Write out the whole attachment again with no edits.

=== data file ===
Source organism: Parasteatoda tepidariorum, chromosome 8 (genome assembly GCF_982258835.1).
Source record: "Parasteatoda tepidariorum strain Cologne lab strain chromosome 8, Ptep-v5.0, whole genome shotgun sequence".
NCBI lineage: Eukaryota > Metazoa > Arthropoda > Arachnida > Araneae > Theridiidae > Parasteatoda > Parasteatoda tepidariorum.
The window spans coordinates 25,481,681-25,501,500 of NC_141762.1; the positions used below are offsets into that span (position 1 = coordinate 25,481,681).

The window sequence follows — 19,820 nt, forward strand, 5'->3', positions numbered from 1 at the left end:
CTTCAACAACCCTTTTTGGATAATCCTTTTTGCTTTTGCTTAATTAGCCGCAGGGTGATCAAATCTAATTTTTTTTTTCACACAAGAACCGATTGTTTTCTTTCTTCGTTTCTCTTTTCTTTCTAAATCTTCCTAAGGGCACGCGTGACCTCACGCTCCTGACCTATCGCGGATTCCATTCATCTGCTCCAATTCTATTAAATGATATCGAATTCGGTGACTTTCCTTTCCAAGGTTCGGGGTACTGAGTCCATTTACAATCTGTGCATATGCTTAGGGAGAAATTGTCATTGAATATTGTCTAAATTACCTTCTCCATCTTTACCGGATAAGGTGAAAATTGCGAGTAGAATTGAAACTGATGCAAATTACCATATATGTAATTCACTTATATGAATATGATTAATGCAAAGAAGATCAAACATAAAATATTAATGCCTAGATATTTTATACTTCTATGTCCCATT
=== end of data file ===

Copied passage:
Source organism: Parasteatoda tepidariorum, chromosome 8 (genome assembly GCF_982258835.1).
Source record: "Parasteatoda tepidariorum strain Cologne lab strain chromosome 8, Ptep-v5.0, whole genome shotgun sequence".
NCBI lineage: Eukaryota > Metazoa > Arthropoda > Arachnida > Araneae > Theridiidae > Parasteatoda > Parasteatoda tepidariorum.
The window spans coordinates 25,481,681-25,501,500 of NC_141762.1; the positions used below are offsets into that span (position 1 = coordinate 25,481,681).

The window sequence follows — 19,820 nt, forward strand, 5'->3', positions numbered from 1 at the left end:
CTTCAACAACCCTTTTTGGATAATCCTTTTTGCTTTTGCTTAATTAGCCGCAGGGTGATCAAATCTAATTTTTTTTTTCACACAAGAACCGATTGTTTTCTTTCTTCGTTTCTCTTTTCTTTCTAAATCTTCCTAAGGGCACGCGTGACCTCACGCTCCTGACCTATCGCGGATTCCATTCATCTGCTCCAATTCTATTAAATGATATCGAATTCGGTGACTTTCCTTTCCAAGGTTCGGGGTACTGAGTCCATTTACAATCTGTGCATATGCTTAGGGAGAAATTGTCATTGAATATTGTCTAAATTACCTTCTCCATCTTTACCGGATAAGGTGAAAATTGCGAGTAGAATTGAAACTGATGCAAATTACCATATATGTAATTCACTTATATGAATATGATTAATGCAAAGAAGATCAAACATAAAATATTAATGCCTAGATATTTTATACTTCTATGTCCCATT